Some Czech minorities, NGOs consider nomination of Human Rights Commissioner as ombudswoman a good choice
Representatives of some minority groups and NGOs consider the nomination of Czech Government Human Rights Commissioner Helena Válková, who is also an MP for the governing Association of Dissatisfied Citizens (ANO), to head the Office of the Public Defender of Rights (the ombudswoman) as a good choice. Most say they were not surprised by the nomination.
Civil society representatives contacted by the Czech News Agency are mostly praising Válková in her role as Human Rights Commissioner. Edita Stejskalová, a volunteer civil society member of the Czech Government Council for Romani Minority Affairs, welcomed the nomination.
Stejskalová said she was not surprised the current Human Rights Commissioner had been nominated for the Public Defender of Rights role. "Mrs Válková would be a brilliant choice. She is an immeasurably erudite, hard-working person. As Human Rights Commissioner, compared to her predecessors, she has made significant progress with the human rights agenda. She has also made many recommendations to the civil society section of the [Roma] Council (representatives of Romani organizations)," Stejskalová said.
Válková's recent co-sponsoring of a bill to compensate the victims of illegally-performed sterilizations was one achievement Stejskalová mentioned. Václav Krása, the chair of the Czech National Disability Council and the shadow Social Affairs Minister for the Trikolora party, also welcomed the nomination.
"Professor Válková is a person who can perform that function. The ombudsman should not be an activist and should not interfere with certain matters. The role is not meant to explicitly address anything in particular. Its main task is to protect people from bureaucratic wrongdoing, not to get involved with politics. The ombudsman gets into unnecessary disputes by doing that," Krása said.
The Disability Council chair said he believed Válková would not be an activist in that role. The Public Defender of Rights is also tasked with supervising how the rights of disabled people are upheld.
The proposal of the Human Rights Commissioner as a candidate for ombudswoman did not surprise Czeslaw Walek from the Czech Marriage Equality and Prague Pride organizations. "That choice was anticipated. She's an experienced politician, which can aid the agenda. [Ombudswoman] Anna Šabatová was frequently blocked [by Parliament], which may not be the case with Ms Válková," Walek said.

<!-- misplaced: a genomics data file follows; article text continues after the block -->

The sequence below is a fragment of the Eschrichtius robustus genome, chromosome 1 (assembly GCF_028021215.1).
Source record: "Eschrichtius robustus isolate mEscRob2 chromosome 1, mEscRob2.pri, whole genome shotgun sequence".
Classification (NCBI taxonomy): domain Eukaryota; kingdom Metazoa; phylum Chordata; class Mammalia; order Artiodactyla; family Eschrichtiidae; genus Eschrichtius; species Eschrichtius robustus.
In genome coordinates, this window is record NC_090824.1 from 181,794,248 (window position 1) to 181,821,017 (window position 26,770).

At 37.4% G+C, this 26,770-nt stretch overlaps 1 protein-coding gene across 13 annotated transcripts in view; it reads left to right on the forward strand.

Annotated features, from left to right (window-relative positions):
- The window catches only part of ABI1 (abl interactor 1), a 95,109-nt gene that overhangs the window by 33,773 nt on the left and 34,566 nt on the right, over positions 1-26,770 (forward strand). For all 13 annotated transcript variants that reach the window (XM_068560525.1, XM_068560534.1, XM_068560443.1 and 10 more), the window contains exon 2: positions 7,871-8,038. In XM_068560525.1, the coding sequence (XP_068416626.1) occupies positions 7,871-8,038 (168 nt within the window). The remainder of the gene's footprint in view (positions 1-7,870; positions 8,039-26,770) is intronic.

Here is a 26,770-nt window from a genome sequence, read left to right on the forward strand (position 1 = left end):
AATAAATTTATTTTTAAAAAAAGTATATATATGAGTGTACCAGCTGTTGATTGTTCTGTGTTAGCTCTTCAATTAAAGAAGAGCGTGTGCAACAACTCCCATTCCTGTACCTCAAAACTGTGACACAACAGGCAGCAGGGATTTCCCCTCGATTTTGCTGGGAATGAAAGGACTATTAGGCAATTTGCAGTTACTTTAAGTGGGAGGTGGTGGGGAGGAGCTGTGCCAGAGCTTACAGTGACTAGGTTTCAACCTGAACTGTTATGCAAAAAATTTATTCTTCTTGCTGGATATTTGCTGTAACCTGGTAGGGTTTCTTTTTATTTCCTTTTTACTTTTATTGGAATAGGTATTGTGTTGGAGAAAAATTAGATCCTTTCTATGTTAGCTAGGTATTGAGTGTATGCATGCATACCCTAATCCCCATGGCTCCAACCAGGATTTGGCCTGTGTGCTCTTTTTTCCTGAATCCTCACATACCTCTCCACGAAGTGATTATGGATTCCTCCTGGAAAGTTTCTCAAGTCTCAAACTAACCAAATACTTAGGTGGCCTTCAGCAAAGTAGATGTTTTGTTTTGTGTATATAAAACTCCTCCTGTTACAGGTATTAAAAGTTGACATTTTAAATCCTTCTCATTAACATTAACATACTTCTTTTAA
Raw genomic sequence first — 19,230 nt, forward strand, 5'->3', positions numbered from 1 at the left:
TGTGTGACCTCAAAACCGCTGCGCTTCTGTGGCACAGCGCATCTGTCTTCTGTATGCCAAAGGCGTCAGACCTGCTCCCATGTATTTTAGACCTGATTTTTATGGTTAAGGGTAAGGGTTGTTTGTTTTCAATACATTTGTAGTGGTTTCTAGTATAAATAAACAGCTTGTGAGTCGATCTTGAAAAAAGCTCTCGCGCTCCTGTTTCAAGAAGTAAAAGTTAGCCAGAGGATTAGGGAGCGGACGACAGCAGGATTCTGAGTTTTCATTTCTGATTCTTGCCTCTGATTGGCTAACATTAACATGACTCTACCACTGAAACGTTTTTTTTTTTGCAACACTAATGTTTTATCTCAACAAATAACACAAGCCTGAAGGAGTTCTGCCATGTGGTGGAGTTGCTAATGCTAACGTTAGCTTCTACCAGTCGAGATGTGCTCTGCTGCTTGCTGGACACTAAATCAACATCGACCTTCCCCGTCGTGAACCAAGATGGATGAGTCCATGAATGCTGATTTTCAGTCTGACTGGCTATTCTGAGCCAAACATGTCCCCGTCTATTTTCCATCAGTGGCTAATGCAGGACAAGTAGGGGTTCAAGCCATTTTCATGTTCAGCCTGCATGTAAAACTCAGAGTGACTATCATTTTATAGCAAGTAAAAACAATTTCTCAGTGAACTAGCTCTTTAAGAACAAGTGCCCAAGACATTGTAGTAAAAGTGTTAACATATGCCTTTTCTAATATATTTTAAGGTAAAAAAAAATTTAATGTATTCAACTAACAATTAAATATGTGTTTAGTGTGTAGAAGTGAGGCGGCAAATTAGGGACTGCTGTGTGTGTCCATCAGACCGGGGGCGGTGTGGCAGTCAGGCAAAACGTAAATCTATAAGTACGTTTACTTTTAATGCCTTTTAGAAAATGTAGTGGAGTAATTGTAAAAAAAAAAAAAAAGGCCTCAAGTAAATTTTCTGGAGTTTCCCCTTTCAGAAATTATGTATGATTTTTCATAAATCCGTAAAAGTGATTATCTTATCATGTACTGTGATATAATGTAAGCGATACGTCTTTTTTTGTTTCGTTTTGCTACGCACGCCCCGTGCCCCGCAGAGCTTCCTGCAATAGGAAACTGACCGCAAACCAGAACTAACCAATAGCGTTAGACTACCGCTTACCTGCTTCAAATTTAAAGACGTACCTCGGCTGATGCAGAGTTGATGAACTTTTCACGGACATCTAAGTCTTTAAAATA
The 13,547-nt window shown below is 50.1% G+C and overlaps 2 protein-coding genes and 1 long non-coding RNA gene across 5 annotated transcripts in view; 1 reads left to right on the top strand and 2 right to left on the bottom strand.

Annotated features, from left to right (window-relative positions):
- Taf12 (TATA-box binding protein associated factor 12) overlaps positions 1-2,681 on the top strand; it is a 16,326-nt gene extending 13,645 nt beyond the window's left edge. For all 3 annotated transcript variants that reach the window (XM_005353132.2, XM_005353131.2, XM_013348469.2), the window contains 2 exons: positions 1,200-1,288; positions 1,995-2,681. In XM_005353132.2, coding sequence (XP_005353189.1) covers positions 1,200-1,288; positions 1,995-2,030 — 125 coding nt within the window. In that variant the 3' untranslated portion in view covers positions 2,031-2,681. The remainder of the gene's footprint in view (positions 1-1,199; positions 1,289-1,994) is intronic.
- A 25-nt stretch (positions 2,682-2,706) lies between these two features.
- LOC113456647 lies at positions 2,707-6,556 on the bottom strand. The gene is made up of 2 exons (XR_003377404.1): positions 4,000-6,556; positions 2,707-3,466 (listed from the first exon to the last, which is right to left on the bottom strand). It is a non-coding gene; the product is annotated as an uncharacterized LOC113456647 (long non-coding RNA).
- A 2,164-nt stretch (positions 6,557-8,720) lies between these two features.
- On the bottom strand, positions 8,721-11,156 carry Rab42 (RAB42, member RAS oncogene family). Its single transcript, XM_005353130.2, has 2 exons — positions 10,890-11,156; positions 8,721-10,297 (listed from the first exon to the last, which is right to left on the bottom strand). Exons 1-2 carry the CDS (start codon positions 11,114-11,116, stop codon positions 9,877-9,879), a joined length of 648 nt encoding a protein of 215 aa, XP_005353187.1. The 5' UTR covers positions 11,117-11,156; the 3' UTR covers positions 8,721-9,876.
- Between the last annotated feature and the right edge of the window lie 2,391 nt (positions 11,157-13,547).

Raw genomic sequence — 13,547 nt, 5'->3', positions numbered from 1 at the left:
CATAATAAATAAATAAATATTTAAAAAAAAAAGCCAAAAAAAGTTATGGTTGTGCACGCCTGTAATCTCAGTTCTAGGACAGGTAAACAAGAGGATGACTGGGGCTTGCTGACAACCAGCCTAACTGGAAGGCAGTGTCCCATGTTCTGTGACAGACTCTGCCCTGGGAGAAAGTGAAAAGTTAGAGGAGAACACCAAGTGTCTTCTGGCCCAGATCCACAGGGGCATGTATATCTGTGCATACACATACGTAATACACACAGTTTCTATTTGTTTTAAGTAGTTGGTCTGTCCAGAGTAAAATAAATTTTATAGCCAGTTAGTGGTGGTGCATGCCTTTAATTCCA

According to the LGBT rights activist, it can probably be assumed that as ombudswoman, Válková would continue to dedicate herself to the subjects she has already focused on as Human Rights Commissioner. Thanks to her political experience, she could drum up support for certain issues and might achieve some changes more easily, he said.
The Marriage Equality coalition advocates for the opportunity for gay and lesbian couples to marry. After becoming Human Rights Commissioner, Válková said the issue would not be a priority of hers and that she wanted to concentrate on the rights of children or of senior citizens.
Recently Válková announced she will be proposing the establishment of the post of Children's Ombudsman. The Government, at her instigation, should also appoint a coordinator to focus on unifying the child welfare agenda with respect to at-risk children.
The Czech Government Human Rights Council's Committee on the Rights of the Child has long recommended establishing the post of a Children's Ombudsman and unifying the childcare agenda. "We are collaborating with Mrs Válková. As Human Rights Commissioner, the agenda of the Children's Ombudsman and the coordination of the care provided to at-risk children is making significant progress," said Klára Šimáčková Laurenčíková, a civil society member of that committee.
Laurenčíková said she could imagine Válková in the role of ombudswoman. Her appointment as Human Rights Commissioner in the spring sparked criticism from some experts on social issues, some representatives of the Romani community, and some members of the right-wing opposition.
Those critics pointed out, among other matters, that Válková had never been involved with the human rights agenda before. They also objected to some remarks she had made in the past.
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